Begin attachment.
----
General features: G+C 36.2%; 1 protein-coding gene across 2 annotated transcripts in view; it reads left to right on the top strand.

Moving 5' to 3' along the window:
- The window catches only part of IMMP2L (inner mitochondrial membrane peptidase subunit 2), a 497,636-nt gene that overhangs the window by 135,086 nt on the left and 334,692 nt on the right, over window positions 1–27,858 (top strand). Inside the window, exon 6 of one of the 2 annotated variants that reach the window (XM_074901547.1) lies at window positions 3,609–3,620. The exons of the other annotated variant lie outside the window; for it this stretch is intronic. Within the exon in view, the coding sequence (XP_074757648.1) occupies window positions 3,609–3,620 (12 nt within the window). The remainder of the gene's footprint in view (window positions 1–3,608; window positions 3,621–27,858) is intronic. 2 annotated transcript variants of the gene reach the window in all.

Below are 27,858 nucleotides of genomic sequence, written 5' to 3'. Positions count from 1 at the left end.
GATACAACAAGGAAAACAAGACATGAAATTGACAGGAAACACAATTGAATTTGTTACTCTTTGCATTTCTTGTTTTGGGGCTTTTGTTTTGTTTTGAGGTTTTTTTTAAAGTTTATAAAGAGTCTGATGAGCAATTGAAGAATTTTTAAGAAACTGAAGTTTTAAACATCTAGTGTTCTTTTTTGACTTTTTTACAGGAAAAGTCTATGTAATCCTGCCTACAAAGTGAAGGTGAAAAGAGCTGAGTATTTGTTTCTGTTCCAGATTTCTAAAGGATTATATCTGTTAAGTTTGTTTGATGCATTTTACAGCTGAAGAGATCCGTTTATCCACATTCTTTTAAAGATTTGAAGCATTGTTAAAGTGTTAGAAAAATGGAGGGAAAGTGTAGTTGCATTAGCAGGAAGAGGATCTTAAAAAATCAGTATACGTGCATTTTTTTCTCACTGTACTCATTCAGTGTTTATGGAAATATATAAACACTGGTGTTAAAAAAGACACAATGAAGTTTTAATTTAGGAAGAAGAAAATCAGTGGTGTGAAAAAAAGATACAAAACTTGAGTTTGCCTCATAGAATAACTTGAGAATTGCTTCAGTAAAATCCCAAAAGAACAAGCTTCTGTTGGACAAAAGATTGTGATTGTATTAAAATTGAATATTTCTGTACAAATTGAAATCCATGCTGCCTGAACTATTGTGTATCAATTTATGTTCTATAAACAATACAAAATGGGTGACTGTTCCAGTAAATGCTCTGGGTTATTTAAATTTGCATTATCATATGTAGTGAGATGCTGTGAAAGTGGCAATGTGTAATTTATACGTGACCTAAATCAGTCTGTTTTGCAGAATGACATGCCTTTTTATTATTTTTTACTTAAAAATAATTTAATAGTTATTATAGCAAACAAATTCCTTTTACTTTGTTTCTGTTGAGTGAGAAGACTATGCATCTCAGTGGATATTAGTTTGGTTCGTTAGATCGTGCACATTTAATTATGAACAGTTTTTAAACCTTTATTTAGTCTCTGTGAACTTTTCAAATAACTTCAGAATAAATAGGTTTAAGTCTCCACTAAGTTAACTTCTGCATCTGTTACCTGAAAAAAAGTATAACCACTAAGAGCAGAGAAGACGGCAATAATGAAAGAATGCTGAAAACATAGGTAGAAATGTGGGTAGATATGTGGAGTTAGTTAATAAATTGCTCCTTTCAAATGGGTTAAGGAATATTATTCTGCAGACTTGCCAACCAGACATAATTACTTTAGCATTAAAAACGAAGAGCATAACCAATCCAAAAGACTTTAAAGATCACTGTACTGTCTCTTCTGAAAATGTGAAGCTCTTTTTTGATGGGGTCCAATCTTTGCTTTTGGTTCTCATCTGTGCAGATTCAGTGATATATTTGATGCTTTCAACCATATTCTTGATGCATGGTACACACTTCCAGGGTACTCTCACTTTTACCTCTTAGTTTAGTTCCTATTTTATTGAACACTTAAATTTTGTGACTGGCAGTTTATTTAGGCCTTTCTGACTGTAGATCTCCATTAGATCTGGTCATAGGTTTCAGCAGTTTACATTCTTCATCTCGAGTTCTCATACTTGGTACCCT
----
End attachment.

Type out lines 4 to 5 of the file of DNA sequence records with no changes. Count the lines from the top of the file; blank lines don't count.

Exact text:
Below are 27,858 nucleotides of genomic sequence, written 5' to 3'. Positions count from 1 at the left end.
GATACAACAAGGAAAACAAGACATGAAATTGACAGGAAACACAATTGAATTTGTTACTCTTTGCATTTCTTGTTTTGGGGCTTTTGTTTTGTTTTGAGGTTTTTTTTAAAGTTTATAAAGAGTCTGATGAGCAATTGAAGAATTTTTAAGAAACTGAAGTTTTAAACATCTAGTGTTCTTTTTTGACTTTTTTACAGGAAAAGTCTATGTAATCCTGCCTACAAAGTGAAGGTGAAAAGAGCTGAGTATTTGTTTCTGTTCCAGATTTCTAAAGGATTATATCTGTTAAGTTTGTTTGATGCATTTTACAGCTGAAGAGATCCGTTTATCCACATTCTTTTAAAGATTTGAAGCATTGTTAAAGTGTTAGAAAAATGGAGGGAAAGTGTAGTTGCATTAGCAGGAAGAGGATCTTAAAAAATCAGTATACGTGCATTTTTTTCTCACTGTACTCATTCAGTGTTTATGGAAATATATAAACACTGGTGTTAAAAAAGACACAATGAAGTTTTAATTTAGGAAGAAGAAAATCAGTGGTGTGAAAAAAAGATACAAAACTTGAGTTTGCCTCATAGAATAACTTGAGAATTGCTTCAGTAAAATCCCAAAAGAACAAGCTTCTGTTGGACAAAAGATTGTGATTGTATTAAAATTGAATATTTCTGTACAAATTGAAATCCATGCTGCCTGAACTATTGTGTATCAATTTATGTTCTATAAACAATACAAAATGGGTGACTGTTCCAGTAAATGCTCTGGGTTATTTAAATTTGCATTATCATATGTAGTGAGATGCTGTGAAAGTGGCAATGTGTAATTTATACGTGACCTAAATCAGTCTGTTTTGCAGAATGACATGCCTTTTTATTATTTTTTACTTAAAAATAATTTAATAGTTATTATAGCAAACAAATTCCTTTTACTTTGTTTCTGTTGAGTGAGAAGACTATGCATCTCAGTGGATATTAGTTTGGTTCGTTAGATCGTGCACATTTAATTATGAACAGTTTTTAAACCTTTATTTAGTCTCTGTGAACTTTTCAAATAACTTCAGAATAAATAGGTTTAAGTCTCCACTAAGTTAACTTCTGCATCTGTTACCTGAAAAAAAGTATAACCACTAAGAGCAGAGAAGACGGCAATAATGAAAGAATGCTGAAAACATAGGTAGAAATGTGGGTAGATATGTGGAGTTAGTTAATAAATTGCTCCTTTCAAATGGGTTAAGGAATATTATTCTGCAGACTTGCCAACCAGACATAATTACTTTAGCATTAAAAACGAAGAGCATAACCAATCCAAAAGACTTTAAAGATCACTGTACTGTCTCTTCTGAAAATGTGAAGCTCTTTTTTGATGGGGTCCAATCTTTGCTTTTGGTTCTCATCTGTGCAGATTCAGTGATATATTTGATGCTTTCAACCATATTCTTGATGCATGGTACACACTTCCAGGGTACTCTCACTTTTACCTCTTAGTTTAGTTCCTATTTTATTGAACACTTAAATTTTGTGACTGGCAGTTTATTTAGGCCTTTCTGACTGTAGATCTCCATTAGATCTGGTCATAGGTTTCAGCAGTTTACATTCTTCATCTCGAGTTCTCATACTTGGTACCCT